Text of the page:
Rohingya crisis: Civilians ‘maimed by landmines’

Rohingya crisis: Civilians ‘maimed by landmines’

  • 11 September 2017
  • From the section Asia

Sabequr Nahar

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Sabequr Nahar has lost both her legs

The BBC has spoken to Rohingya Muslims who suffered crippling injuries after apparently stepping on army landmines as they fled violence in Myanmar.

One of them, a 15-year-old boy being treated in Bangladesh, lost both legs.

A 50-year-old woman at the same hospital said she had trodden on a landmine at the border after she and her family were fired on by soldiers.

More than 300,000 Rohingya have escaped Myanmar (Burma) in recent weeks. The army there denies targeting civilians.

On Sunday the human rights group Amnesty International accused the authorities of laying landmines at border crossings used by fleeing Rohingya.

A Myanmar military source told Reuters news agency that mines had been placed along the border in the 1990s and the army had since tried to remove them, but added that none had been planted in recent days.

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Roshida Haque says her 15-year-old son is unlikely to survive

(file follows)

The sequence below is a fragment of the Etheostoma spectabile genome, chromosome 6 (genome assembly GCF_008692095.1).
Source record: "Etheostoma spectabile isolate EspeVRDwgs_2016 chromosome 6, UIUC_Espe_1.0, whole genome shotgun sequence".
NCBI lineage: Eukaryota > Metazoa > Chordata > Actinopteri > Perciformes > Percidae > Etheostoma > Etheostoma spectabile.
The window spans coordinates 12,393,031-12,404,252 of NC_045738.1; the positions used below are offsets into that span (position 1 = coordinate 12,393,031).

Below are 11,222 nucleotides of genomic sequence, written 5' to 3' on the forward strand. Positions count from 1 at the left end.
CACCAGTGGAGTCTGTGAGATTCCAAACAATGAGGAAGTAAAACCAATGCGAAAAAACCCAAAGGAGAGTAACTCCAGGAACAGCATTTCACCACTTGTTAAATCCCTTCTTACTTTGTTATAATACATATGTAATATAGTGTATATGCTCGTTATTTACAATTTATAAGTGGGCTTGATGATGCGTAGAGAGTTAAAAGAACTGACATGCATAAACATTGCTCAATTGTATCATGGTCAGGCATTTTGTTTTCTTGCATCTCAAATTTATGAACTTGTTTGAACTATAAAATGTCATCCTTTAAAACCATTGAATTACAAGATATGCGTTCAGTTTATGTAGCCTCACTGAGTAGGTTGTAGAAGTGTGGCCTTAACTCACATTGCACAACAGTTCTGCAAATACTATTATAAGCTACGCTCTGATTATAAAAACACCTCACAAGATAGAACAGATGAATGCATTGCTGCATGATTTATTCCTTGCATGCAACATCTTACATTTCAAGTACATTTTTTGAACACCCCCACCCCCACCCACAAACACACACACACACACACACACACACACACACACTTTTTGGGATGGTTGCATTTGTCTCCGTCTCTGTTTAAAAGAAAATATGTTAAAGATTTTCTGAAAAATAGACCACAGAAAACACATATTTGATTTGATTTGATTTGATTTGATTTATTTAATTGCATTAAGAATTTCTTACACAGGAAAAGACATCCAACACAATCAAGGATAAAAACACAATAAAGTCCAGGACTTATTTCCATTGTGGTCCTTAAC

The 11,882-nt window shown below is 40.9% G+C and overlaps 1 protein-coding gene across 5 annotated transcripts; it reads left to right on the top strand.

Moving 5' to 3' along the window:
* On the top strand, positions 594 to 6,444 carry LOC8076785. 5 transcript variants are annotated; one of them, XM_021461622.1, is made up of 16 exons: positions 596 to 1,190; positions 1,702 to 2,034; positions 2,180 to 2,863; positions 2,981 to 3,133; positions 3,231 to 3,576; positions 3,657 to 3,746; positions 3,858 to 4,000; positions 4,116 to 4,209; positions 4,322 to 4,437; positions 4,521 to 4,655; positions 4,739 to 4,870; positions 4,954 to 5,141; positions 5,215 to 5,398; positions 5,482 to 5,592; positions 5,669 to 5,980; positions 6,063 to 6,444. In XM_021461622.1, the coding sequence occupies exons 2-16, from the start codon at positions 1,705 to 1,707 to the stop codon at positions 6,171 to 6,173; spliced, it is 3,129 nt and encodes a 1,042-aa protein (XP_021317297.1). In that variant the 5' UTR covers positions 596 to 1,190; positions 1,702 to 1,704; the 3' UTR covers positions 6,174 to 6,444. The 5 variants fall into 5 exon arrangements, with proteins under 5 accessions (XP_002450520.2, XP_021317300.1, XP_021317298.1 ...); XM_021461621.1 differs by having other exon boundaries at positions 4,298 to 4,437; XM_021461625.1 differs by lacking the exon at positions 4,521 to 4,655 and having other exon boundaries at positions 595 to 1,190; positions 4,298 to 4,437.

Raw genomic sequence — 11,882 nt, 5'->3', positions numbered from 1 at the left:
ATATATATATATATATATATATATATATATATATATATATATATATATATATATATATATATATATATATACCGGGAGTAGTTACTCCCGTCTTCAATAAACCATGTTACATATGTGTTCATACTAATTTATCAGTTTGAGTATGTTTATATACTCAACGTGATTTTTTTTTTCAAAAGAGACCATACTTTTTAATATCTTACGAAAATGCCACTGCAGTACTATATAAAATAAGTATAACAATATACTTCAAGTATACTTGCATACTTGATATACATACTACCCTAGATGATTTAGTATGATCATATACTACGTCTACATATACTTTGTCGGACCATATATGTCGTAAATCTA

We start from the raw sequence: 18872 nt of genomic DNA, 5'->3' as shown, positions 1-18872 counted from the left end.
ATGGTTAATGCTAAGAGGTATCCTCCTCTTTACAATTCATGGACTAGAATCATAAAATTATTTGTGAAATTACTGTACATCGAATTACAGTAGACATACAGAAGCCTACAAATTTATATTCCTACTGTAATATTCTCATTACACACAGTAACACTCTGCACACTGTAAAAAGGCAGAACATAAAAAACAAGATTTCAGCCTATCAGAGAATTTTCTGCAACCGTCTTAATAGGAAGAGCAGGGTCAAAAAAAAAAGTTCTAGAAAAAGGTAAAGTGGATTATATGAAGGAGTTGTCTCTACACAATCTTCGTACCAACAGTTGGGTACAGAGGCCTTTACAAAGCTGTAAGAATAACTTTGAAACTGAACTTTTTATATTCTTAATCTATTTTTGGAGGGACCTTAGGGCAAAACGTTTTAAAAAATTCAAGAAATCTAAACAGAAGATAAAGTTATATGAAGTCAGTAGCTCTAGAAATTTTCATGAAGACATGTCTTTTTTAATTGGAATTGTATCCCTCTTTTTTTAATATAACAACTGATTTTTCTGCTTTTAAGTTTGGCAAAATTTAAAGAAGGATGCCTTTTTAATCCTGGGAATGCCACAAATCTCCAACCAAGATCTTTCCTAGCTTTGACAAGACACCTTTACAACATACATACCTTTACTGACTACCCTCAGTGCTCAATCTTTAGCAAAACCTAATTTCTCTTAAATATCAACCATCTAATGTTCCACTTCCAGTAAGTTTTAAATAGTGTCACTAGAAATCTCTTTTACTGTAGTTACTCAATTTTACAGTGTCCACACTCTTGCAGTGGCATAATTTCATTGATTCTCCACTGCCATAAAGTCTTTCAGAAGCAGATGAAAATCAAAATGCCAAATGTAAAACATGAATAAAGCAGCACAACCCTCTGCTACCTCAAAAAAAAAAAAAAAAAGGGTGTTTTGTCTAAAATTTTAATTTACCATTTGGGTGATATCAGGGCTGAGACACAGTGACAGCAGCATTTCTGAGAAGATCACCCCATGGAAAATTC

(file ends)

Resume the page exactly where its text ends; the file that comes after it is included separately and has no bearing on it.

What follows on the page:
The hospital visited by the BBC has seen an influx of people with landmine injuries, doctors say.

The 15-year-old boy, Azizu Haque, arrived with his legs destroyed. His brother, in another hospital, suffered the same fate, his mother says.

“Their injuries are so bad it’s as if they are dead,” she told the BBC. “It’s better that Allah [God] takes them, they are suffering so much.”

The injured 50 year old, Sabequr Nahar, says she fled Myanmar because the military had been targeting her community, and she was crossing the border with her three sons when she stepped on a landmine.

“We’d been fired on, shot at, and they planted mines, she said.

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Media captionAid agencies say Rohingya refugees from Myanmar are in desperate need of aid

The violence began on 25 August when Rohingya militants attacked police posts in northern Rakhine, killing 12 security personnel.

Rohingyas who have fled Myanmar since then say the military responded with a brutal campaign, burning villages and attacking civilians in a bid to drive them out.

The Rohingya, a stateless mostly Muslim minority in Buddhist-majority Rakhine, have long experienced persecution in Myanmar, which says they are illegal immigrants.

Bangladesh is already host to hundreds of thousands of Rohingya who have fled previous outbreaks of violence in Rakhine.

Existing refugee camps are full and the new arrivals are sleeping rough in whatever space they can find, reports say.

Aung San Suu Kyi, Myanmar’s de facto leader, is facing mounting criticism for failing to protect the Rohingya.

But the Rohingya are extremely unpopular inside Myanmar. On Sunday, police fired rubber bullets to break up a mob attacking the home of a Muslim butcher in Magway region in central Myanmar. One protester was quoted by AFP news agency saying it was a response to events in Rakhine.